The End of the Three-Stage Career

Assuming that advances in healthcare continue, future generations in wealthier societies could be looking at careers lasting 65 or more years, rather than at the roughly 40 years for today’s 70-year-olds, write Gratton and Scott. The three-stage model of employment that dominates the global economy today—education, work, and retirement—will be blown out of the water.

It will be replaced by a new model in which people continually learn new skills and shed old ones. Consider that today’s most in-demand occupations and specialties did not exist 10 years ago, according to The Future of Jobs, a report from the World Economic Forum.

And the pace of change is only going to accelerate. Sixty-five percent of children entering primary school today will ultimately end up working in jobs that don’t yet exist, the report notes.

Our current educational systems are not equipped to cope with this degree of change. For example, roughly half of the subject knowledge acquired during the first year of a four-year technical degree, such as computer science, is outdated by the time students graduate, the report continues.

Skills That Transcend the Job Market

Instead of treating post-secondary education as a jumping-off point for a specific career path, we may see a switch to a shorter school career that focuses more on skills that transcend a constantly shifting job market. Today, some of these skills, such as complex problem solving and critical thinking, are taught mostly in the context of broader disciplines, such as math or the humanities.

Other competencies that will become critically important in the future are currently treated as if they come naturally or over time with maturity or experience. We receive little, if any, formal training, for example, in creativity and innovation, empathy, emotional intelligence, cross-cultural awareness, persuasion, active listening, and acceptance of change. (No wonder the self-help marketplace continues to thrive!)

The three-stage model of employment that dominates the global economy today—education, work, and retirement—will be blown out of the water.

These skills, which today are heaped together under the dismissive “soft” rubric, are going to harden up to become indispensable. They will become more important, thanks to artificial intelligence and machine learning, which will usher in an era of infinite information, rendering the concept of an expert in most of today’s job disciplines a quaint relic. As our ability to know more than those around us decreases, our need to be able to collaborate well (with both humans and machines) will help define our success in the future.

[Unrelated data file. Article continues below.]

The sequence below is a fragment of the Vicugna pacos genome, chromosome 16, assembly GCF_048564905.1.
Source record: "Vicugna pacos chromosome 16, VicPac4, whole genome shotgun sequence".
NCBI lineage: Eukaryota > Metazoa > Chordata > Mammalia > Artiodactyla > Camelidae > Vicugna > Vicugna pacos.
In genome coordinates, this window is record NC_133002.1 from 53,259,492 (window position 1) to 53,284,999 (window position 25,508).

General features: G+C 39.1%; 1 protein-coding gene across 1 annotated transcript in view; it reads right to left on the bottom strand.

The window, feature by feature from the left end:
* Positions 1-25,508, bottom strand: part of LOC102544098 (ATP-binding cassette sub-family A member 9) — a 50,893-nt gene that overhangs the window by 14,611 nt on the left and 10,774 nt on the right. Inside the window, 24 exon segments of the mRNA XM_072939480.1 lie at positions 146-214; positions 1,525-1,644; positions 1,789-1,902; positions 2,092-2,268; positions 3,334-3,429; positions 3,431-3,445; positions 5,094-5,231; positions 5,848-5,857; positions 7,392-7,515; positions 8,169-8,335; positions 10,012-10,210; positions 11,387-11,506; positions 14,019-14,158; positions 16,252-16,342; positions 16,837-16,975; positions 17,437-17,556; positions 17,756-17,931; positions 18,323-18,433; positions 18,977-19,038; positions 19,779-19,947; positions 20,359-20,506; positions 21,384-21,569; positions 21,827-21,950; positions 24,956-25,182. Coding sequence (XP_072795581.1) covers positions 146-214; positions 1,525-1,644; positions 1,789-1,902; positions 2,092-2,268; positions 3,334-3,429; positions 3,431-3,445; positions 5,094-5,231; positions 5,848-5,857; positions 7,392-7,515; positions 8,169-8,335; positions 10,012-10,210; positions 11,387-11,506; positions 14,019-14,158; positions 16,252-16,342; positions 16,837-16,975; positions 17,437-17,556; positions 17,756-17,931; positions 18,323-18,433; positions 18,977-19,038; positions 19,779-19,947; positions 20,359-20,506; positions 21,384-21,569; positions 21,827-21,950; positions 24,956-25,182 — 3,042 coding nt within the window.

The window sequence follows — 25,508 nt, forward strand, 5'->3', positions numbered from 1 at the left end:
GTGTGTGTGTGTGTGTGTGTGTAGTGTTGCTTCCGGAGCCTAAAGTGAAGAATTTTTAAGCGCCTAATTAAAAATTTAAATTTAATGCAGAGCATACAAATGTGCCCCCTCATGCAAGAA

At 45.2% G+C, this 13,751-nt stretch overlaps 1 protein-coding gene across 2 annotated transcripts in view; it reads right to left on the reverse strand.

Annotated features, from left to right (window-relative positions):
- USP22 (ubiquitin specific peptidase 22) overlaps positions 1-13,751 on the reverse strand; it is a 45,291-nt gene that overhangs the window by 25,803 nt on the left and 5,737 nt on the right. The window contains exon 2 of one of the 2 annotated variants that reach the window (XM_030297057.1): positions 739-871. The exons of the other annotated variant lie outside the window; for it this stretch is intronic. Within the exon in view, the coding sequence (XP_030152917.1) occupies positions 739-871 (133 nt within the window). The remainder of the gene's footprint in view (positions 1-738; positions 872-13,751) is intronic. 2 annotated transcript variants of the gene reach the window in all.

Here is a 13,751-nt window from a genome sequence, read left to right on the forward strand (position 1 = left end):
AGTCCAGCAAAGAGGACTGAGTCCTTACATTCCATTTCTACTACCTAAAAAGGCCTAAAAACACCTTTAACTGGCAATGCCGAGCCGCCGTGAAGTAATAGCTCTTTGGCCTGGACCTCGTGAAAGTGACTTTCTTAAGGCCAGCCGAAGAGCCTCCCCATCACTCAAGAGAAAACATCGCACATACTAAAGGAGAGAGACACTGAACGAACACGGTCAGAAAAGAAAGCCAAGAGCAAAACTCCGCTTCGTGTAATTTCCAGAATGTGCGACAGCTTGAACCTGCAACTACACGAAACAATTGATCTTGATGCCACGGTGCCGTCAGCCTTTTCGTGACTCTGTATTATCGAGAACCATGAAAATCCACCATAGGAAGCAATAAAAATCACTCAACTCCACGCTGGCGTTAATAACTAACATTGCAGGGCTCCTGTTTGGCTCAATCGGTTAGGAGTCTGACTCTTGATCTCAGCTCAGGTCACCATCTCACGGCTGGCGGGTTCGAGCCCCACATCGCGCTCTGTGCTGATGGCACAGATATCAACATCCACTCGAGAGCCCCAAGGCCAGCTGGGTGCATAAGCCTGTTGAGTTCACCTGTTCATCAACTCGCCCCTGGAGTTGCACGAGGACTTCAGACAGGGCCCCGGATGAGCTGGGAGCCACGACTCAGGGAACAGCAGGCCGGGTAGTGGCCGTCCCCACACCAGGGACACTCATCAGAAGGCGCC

Individuals and organizations alike will have to learn how to become more flexible and ready to give up set-in-stone ideas about how businesses and careers are supposed to operate. Given the rapid advances in knowledge and attendant skills that the future will bring, we must be willing to say, repeatedly, that whatever we’ve learned to that point doesn’t apply anymore.

Careers will become more like life itself: a series of unpredictable, fluid experiences rather than a tightly scripted narrative. We need to think about the way forward and be more willing to accept change at the individual and organizational levels.

Rethink Employee Training

One way that organizations can help employees manage this shift is by rethinking training. Today, overworked and overwhelmed employees devote just 1% of their workweek to learning, according to a study by consultancy Bersin by Deloitte. Meanwhile, top business leaders such as Bill Gates and Nike founder Phil Knight spend about five hours a week reading, thinking, and experimenting, according to an article in Inc. magazine.

If organizations are to avoid high turnover costs in a world where the need for new skills is shifting constantly, they must give employees more time for learning and make training courses more relevant to the future needs of organizations and individuals, not just to their current needs.

The amount of learning required will vary by role. That’s why at SAP we’re creating learning personas for specific roles in the company and determining how many hours will be required for each. We’re also dividing up training hours into distinct topics:

  • Law: 10%. This is training required by law, such as training to prevent sexual harassment in the workplace.

  • Company: 20%. Company training includes internal policies and systems.

  • Business: 30%. Employees learn skills required for their current roles in their business units.

  • Future: 40%. This is internal, external, and employee-driven training to close critical skill gaps for jobs of the future.

In the future, we will always need to learn, grow, read, seek out knowledge and truth, and better ourselves with new skills. With the support of employers and educators, we will transform our hardwired fear of change into excitement for change.

We must be able to say to ourselves, “I’m excited to learn something new that I never thought I could do or that never seemed possible before.” D!